I have profoundly mixed feelings about Medium Cool. It contains perhaps some of the most powerful sequences in the history of American film (the ‘68 convention stuff is riveting) and pointed the way towards a new strain of timely, politically engaged docu-drama that blended documentary and narrative in new and challenging ways. Yet writer-director Haskell Wexler’s cult classic was less the opening shot of a cinematic revolution than a dead end. Few filmmakers had the balls to follow in Wexler’s rebellious footsteps, to put themselves on the front lines of violent social unrest to record history as it happens.
Medium Cool is half timeless super-genius, half-macho bullshit. As much as I love kindly, paternal, old-guy Robert Forster he was a bit of a lightweight in his youth and I found the film’s ‘tude and cock-of-the-walk swagger a little oppressive. If Medium Cool is half-genius, half-bullshit then This Revolution is 99 percent bullshit, one-percent genius.
The film stars the deeply unpromising Nathan Crooker (playing a character named Jake Cassavettes in a clumsy homage to Wexler’s plan to have Medium Cool star John Cassavettes as himself) as a ballsy reporter who just got back from being embedded in Iraq where he saw shit that you would never believe, man.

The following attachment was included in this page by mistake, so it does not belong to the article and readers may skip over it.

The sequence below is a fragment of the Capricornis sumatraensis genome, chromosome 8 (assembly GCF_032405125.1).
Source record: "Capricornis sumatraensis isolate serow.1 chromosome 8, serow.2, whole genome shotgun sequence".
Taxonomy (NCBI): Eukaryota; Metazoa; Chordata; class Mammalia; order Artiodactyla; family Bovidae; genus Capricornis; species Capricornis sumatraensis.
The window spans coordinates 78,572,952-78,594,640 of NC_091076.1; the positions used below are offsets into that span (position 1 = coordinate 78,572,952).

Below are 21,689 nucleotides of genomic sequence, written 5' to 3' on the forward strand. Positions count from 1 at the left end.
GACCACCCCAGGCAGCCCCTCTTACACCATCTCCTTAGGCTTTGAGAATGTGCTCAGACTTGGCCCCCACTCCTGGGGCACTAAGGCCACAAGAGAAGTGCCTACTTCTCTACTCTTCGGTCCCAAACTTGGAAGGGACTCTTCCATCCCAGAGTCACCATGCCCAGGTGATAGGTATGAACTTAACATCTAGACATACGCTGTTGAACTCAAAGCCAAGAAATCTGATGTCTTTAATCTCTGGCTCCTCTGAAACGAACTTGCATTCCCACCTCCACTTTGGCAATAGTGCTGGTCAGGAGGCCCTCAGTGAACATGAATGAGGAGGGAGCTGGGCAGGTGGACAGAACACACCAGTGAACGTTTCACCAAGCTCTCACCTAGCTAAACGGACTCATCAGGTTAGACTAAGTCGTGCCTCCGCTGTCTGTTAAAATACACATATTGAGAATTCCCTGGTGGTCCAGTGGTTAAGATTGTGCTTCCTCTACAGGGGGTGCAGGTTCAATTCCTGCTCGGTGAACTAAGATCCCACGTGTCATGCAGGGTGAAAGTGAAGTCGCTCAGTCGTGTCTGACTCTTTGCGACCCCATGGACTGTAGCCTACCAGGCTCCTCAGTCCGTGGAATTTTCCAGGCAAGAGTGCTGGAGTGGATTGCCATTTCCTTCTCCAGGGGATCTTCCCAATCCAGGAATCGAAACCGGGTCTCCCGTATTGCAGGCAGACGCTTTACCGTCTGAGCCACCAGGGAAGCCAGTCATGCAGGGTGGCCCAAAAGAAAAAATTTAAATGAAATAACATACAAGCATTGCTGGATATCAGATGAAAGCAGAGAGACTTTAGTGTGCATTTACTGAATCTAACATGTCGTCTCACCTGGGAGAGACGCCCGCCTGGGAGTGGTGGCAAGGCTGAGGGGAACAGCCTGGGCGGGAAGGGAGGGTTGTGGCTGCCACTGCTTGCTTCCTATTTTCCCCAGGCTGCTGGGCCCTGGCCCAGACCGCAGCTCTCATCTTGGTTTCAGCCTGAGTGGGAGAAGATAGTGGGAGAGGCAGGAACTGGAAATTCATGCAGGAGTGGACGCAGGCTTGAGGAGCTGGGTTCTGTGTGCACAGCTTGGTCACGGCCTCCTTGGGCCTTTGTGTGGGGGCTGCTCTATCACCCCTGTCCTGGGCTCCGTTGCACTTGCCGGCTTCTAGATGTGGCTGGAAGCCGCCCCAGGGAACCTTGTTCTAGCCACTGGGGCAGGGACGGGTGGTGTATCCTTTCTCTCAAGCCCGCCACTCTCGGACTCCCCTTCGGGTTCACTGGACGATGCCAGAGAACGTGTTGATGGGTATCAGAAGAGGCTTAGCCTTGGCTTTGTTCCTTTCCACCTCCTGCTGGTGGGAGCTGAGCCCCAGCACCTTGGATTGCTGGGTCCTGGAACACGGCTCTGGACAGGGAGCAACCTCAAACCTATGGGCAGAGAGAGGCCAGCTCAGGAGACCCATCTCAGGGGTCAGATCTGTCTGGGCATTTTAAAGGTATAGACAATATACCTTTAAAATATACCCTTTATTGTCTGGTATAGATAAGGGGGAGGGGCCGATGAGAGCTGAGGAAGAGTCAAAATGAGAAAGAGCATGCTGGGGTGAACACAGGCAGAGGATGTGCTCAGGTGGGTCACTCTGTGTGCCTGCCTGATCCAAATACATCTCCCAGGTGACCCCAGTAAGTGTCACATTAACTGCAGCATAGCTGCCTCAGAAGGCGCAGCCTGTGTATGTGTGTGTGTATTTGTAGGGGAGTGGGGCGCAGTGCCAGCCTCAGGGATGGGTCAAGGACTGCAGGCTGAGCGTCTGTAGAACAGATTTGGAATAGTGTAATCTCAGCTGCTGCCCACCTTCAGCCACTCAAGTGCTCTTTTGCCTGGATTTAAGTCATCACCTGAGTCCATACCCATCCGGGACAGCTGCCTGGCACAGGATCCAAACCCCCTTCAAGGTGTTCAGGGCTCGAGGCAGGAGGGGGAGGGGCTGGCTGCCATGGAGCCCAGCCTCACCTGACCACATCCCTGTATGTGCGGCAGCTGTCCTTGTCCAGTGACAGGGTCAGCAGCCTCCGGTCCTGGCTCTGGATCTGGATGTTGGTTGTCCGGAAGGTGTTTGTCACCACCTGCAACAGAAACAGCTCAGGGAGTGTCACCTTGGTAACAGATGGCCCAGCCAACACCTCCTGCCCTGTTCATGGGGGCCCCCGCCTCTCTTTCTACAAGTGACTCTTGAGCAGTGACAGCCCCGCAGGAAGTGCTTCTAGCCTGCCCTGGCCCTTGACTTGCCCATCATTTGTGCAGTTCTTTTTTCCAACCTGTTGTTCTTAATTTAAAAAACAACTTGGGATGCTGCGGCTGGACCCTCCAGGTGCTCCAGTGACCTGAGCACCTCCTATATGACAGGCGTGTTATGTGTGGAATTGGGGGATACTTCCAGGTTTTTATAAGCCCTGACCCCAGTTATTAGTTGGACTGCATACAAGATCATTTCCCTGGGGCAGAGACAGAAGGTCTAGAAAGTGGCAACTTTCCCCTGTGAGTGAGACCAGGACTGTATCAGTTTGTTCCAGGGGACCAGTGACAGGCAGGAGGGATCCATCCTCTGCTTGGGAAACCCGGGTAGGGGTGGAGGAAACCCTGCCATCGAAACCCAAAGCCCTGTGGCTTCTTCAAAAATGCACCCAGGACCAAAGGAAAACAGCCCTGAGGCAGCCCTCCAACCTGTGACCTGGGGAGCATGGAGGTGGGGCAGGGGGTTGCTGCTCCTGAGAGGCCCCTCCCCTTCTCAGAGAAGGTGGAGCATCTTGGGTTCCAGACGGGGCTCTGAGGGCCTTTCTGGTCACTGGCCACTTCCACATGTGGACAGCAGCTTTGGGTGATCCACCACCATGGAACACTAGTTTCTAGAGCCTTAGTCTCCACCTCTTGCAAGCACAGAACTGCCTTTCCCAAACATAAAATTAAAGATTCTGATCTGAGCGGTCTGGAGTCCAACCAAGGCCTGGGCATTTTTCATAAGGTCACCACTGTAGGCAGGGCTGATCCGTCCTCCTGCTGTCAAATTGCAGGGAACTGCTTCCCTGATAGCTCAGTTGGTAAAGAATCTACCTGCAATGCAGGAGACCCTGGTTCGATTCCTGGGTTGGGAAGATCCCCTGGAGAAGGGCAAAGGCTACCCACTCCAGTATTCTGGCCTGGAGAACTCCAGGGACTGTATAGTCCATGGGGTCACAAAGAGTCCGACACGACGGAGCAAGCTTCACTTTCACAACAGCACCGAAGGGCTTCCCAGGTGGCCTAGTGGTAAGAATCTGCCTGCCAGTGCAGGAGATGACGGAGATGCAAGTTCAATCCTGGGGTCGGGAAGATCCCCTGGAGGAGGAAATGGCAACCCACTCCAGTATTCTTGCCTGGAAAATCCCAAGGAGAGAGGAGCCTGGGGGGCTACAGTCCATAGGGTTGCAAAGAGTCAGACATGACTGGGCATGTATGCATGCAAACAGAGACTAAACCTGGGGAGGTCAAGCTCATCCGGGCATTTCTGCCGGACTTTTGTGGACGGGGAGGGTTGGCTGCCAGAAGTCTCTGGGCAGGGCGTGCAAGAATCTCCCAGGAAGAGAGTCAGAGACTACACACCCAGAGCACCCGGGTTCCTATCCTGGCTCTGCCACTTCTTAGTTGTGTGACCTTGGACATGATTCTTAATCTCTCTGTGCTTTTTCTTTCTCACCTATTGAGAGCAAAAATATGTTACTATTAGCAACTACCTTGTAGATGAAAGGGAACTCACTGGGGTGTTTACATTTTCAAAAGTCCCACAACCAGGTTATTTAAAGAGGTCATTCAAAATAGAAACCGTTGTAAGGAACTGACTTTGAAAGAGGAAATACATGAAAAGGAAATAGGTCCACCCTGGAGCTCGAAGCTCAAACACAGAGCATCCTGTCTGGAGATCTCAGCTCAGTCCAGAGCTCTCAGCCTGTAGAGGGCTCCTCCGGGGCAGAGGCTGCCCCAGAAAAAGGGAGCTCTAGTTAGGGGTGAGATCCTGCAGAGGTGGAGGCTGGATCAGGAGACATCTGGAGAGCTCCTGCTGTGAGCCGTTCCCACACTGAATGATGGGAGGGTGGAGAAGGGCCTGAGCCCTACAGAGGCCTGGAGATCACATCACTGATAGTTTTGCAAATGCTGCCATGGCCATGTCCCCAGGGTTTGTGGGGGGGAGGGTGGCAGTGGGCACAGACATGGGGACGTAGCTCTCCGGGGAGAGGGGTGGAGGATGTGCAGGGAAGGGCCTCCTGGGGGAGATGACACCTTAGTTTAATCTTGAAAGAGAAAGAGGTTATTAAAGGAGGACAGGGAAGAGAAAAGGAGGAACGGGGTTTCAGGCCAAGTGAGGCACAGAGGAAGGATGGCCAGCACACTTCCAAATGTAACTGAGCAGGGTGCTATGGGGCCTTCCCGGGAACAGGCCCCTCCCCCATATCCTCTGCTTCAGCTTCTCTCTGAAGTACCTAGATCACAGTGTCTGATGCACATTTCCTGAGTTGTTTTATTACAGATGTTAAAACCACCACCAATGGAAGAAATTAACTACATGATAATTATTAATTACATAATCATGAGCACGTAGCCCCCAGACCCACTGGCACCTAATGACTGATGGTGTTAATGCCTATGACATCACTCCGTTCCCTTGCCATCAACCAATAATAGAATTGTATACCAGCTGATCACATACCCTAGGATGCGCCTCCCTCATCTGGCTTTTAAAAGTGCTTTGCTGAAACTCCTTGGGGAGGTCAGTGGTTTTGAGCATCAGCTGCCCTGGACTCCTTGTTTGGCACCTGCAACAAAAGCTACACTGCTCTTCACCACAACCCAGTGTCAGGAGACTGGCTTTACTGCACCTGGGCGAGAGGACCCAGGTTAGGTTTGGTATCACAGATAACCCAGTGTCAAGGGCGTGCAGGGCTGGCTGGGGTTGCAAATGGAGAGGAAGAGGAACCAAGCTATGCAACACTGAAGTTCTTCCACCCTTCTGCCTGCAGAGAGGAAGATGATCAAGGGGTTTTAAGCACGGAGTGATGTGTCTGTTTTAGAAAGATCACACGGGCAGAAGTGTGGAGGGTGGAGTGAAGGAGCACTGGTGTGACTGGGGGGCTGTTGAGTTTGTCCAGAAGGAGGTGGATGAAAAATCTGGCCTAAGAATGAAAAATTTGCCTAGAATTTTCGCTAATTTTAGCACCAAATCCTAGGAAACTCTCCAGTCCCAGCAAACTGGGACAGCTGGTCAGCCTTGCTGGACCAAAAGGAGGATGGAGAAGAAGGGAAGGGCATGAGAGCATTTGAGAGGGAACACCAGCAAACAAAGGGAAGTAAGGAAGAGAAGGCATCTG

He also returns to girlfriend/boss Amy Redford, a suit who’s all, “Let’s hand over footage of activists to the Homeland Security Department so they can take away our rights and usher us into a nightmare Orwellian hellscape in which the corporate media colludes with a Fascist totalitarian government of the Wall Street Pigs, for the Wall Street Pigs and By The Wall Street Pigs”. That is her idea of pillow talk. It’s not surprising that Crooker finds himself falling for a single mother/Iraq War widow (Rosario Dawson) who’s all sensitive and soulful and ethnic and attractive despite her hideous blonde cornrows.